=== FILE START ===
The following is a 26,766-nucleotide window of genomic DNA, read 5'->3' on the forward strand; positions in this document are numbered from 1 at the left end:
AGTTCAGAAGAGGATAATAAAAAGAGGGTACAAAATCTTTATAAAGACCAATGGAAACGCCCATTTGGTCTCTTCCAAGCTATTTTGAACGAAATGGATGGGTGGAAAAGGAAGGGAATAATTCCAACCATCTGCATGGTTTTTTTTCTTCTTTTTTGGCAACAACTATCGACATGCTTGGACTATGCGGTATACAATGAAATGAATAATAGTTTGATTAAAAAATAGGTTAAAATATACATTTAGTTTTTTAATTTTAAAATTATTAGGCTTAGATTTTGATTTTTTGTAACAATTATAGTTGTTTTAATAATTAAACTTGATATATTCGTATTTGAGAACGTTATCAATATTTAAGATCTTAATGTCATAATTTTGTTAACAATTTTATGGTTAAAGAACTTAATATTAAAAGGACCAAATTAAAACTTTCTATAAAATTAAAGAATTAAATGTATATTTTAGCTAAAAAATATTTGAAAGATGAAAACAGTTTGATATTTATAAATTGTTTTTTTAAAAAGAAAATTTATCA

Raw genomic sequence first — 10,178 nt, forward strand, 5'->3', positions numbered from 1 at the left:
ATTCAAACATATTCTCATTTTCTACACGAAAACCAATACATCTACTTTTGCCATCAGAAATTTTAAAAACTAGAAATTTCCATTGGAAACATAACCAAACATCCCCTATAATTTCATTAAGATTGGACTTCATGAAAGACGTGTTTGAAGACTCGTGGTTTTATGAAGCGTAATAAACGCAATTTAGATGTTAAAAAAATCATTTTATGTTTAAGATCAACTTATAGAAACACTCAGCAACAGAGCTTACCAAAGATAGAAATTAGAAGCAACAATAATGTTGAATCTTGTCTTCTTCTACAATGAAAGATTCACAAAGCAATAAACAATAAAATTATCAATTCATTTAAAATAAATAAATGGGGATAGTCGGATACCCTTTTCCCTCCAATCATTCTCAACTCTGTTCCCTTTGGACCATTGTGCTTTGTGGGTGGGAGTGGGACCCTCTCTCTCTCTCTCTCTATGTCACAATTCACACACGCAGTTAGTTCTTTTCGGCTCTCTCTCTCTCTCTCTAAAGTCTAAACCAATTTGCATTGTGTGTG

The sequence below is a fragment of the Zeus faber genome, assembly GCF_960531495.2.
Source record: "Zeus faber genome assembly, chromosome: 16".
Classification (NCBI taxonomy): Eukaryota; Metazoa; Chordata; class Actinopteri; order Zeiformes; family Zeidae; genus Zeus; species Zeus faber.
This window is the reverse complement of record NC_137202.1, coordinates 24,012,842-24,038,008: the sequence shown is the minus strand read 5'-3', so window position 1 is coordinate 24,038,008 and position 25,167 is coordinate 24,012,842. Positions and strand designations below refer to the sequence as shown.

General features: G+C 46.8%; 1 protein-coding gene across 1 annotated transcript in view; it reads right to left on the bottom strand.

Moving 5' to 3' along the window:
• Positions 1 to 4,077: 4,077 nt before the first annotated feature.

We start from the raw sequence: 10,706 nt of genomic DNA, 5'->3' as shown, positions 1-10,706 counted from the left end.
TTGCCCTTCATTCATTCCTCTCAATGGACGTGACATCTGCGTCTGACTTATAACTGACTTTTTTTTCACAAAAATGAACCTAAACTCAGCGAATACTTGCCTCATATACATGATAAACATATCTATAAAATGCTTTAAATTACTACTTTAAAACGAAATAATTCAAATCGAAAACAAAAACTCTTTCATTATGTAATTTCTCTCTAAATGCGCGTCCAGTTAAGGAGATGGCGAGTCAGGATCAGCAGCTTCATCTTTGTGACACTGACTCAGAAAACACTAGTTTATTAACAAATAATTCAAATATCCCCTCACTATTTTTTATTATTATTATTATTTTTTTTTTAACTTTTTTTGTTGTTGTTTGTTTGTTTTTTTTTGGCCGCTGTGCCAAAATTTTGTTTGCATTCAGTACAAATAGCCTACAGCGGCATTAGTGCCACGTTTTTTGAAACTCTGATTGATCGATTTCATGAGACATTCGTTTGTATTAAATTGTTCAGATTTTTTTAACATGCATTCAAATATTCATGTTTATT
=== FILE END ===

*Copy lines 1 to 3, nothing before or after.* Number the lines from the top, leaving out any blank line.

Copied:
The following is a 26,766-nucleotide window of genomic DNA, read 5'->3' on the forward strand; positions in this document are numbered from 1 at the left end:
AGTTCAGAAGAGGATAATAAAAAGAGGGTACAAAATCTTTATAAAGACCAATGGAAACGCCCATTTGGTCTCTTCCAAGCTATTTTGAACGAAATGGATGGGTGGAAAAGGAAGGGAATAATTCCAACCATCTGCATGGTTTTTTTTCTTCTTTTTTGGCAACAACTATCGACATGCTTGGACTATGCGGTATACAATGAAATGAATAATAGTTTGATTAAAAAATAGGTTAAAATATACATTTAGTTTTTTAATTTTAAAATTATTAGGCTTAGATTTTGATTTTTTGTAACAATTATAGTTGTTTTAATAATTAAACTTGATATATTCGTATTTGAGAACGTTATCAATATTTAAGATCTTAATGTCATAATTTTGTTAACAATTTTATGGTTAAAGAACTTAATATTAAAAGGACCAAATTAAAACTTTCTATAAAATTAAAGAATTAAATGTATATTTTAGCTAAAAAATATTTGAAAGATGAAAACAGTTTGATATTTATAAATTGTTTTTTTAAAAAGAAAATTTATCA

Raw genomic sequence first — 10,178 nt, forward strand, 5'->3', positions numbered from 1 at the left: